The researchers produced the first laser ultrasound images in humans, For most people getting an ultrasound is a relatively easy procedure, As a technician gently presses a probe against a patient’s skin, sound waves generated by the probe travel through the skin, bouncing off muscle, fat, and other soft tissues before reflecting back to the probe, which detects and translates the waves into an image of what lies beneath.

Conventional ultrasound doesn’t expose patients to harmful radiation as X-ray and CT scanners do, and it’s generally noninvasive.

But it does require contact with a patient’s body, and as such, may be limiting in situations where clinicians might want to image patients who don’t tolerate the probe well, such as babies, burn victims, or other patients with sensitive skin.

Now, MIT engineers have come up with an alternative to conventional ultrasound that doesn’t require contact with the body to see inside a patient.

The new laser ultrasound technique leverages an eye- and skin-safe laser system to remotely image the inside of a person. When trained on a patient’s skin, one laser remotely generates sound waves that bounce through the body.

A second laser remotely detects the reflected waves, which researchers then translate into an image similar to conventional ultrasound.

In recent years, researchers have explored laser-based methods in ultrasound excitation in a field known as photoacoustics. Instead of directly sending sound waves into the body, the idea is to send in light, in the form of a pulsed laser tuned at a particular wavelength, that penetrates the skin and is absorbed by blood vessels.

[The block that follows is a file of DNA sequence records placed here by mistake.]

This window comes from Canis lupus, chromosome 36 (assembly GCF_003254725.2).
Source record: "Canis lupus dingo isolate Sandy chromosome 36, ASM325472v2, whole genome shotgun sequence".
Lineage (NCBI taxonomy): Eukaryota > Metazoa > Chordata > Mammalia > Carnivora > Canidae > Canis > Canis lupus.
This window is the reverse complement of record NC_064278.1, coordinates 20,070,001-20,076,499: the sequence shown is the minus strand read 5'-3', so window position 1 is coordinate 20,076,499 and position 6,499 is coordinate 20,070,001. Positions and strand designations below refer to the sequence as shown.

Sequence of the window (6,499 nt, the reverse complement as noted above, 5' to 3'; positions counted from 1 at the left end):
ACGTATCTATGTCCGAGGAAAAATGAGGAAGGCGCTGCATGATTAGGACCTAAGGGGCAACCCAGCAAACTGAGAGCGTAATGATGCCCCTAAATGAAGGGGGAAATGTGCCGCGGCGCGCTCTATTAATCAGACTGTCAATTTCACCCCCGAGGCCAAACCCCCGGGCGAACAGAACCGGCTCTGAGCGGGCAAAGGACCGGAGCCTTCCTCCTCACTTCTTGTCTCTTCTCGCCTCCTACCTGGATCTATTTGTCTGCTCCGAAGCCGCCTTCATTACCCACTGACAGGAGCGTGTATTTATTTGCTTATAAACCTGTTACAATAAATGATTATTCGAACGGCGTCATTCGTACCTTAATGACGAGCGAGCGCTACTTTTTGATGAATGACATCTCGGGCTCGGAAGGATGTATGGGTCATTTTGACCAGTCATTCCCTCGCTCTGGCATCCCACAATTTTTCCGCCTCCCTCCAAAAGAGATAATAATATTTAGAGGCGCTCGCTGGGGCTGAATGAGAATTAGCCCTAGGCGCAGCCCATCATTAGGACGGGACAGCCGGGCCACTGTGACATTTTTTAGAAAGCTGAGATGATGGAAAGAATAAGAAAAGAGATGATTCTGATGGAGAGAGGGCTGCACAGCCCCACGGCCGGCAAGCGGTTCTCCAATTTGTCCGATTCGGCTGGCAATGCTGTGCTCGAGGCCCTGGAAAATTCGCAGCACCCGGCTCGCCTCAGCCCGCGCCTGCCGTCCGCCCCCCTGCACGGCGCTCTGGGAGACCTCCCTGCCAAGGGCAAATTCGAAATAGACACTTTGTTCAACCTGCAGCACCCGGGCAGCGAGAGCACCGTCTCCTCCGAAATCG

The blood vessels rapidly expand and relax — instantly heated by a laser pulse then rapidly cooled by the body back to their original size only to be struck again by another light pulse. The resulting mechanical vibrations generate sound waves that travel back up, where they can be detected by transducers placed on the skin and translated into a photoacoustic image.

Since sound waves travel further into the body than light, Zhang, Anthony, and their colleagues looked for a way to convert a laser beam’s light into sound waves at the surface of the skin, in order to image deeper in the body.

The researchers tested this idea with a laser setup, using one pulsed laser set at 1,550 nanometers to generate sound waves, and a second continuous laser, tuned to the same wavelength, to remotely detect reflected sound waves. This second laser is a sensitive motion detector that measures vibrations on the skin surface caused by the sound waves bouncing off muscle, fat, and other tissues.

Skin surface motion, generated by the reflected sound waves, causes a change in the laser’s frequency, which can be measured. By mechanically scanning the lasers over the body, scientists can acquire data at different locations and generate an image of the region.

The researchers plan to improve their technique, and they are looking for ways to boost the system’s performance to resolve fine features in the tissue. They are also looking to hone the detection laser’s capabilities. Further down the road, they hope to miniaturize the laser setup, so that laser ultrasound might one day be deployed as a portable device.

I can imagine a scenario where you’re able to do this in the home, Anthony says. When I get up in the morning, I can get an image of my thyroid or arteries, and can have in-home physiological imaging inside of my body. You could imagine deploying this in the ambient environment to get an understanding of your internal state.